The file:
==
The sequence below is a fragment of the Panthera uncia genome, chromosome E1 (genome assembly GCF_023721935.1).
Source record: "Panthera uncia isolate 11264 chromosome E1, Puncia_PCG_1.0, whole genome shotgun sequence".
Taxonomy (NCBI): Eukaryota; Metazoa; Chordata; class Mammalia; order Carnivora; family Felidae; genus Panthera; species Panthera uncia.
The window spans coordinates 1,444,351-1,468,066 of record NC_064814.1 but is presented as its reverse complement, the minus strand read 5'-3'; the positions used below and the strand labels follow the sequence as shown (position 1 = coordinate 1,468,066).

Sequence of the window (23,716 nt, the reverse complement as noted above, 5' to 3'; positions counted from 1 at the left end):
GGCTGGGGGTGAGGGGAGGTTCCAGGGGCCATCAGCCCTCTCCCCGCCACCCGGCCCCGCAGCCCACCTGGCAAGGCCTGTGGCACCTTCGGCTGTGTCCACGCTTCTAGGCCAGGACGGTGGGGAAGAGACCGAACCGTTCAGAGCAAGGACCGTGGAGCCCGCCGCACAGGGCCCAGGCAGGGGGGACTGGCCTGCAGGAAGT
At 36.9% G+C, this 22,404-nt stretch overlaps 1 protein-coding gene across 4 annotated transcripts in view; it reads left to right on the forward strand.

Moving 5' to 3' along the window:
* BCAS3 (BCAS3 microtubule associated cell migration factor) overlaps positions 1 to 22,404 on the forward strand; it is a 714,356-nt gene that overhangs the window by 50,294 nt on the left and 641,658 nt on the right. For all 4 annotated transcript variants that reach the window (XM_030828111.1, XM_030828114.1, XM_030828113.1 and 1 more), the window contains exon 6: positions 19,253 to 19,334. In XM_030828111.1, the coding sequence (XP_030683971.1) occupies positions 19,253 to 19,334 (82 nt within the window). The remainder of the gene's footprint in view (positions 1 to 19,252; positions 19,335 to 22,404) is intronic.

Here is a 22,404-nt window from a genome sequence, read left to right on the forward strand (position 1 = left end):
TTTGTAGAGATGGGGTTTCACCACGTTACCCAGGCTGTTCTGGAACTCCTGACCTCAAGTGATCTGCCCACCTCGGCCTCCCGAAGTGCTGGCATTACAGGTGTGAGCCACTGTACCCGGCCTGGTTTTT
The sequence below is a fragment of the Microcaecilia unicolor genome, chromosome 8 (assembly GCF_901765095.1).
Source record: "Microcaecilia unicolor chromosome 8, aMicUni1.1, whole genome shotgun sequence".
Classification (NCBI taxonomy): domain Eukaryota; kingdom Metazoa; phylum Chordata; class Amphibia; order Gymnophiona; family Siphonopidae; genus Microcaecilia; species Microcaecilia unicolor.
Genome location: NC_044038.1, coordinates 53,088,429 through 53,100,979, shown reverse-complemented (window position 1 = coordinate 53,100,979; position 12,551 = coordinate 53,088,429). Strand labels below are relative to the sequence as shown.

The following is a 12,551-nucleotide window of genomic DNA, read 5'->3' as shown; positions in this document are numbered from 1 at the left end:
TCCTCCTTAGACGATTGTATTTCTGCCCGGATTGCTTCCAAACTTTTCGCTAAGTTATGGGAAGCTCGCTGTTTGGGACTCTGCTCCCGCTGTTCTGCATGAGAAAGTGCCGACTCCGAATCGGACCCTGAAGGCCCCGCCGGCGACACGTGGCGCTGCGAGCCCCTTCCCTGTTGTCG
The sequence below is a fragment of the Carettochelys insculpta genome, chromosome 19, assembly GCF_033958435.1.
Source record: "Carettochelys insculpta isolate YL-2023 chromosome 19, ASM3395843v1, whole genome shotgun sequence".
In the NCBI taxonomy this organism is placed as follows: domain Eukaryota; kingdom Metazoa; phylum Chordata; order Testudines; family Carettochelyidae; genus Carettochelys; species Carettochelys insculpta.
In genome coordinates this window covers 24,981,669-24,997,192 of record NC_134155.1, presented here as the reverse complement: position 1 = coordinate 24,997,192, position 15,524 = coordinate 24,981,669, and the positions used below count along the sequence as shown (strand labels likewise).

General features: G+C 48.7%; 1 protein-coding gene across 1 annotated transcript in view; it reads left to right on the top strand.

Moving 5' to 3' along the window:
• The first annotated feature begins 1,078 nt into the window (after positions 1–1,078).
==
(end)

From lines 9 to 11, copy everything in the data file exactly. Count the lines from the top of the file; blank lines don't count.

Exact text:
* BCAS3 (BCAS3 microtubule associated cell migration factor) overlaps positions 1 to 22,404 on the forward strand; it is a 714,356-nt gene that overhangs the window by 50,294 nt on the left and 641,658 nt on the right. For all 4 annotated transcript variants that reach the window (XM_030828111.1, XM_030828114.1, XM_030828113.1 and 1 more), the window contains exon 6: positions 19,253 to 19,334. In XM_030828111.1, the coding sequence (XP_030683971.1) occupies positions 19,253 to 19,334 (82 nt within the window). The remainder of the gene's footprint in view (positions 1 to 19,252; positions 19,335 to 22,404) is intronic.

Here is a 22,404-nt window from a genome sequence, read left to right on the forward strand (position 1 = left end):
TTTGTAGAGATGGGGTTTCACCACGTTACCCAGGCTGTTCTGGAACTCCTGACCTCAAGTGATCTGCCCACCTCGGCCTCCCGAAGTGCTGGCATTACAGGTGTGAGCCACTGTACCCGGCCTGGTTTTT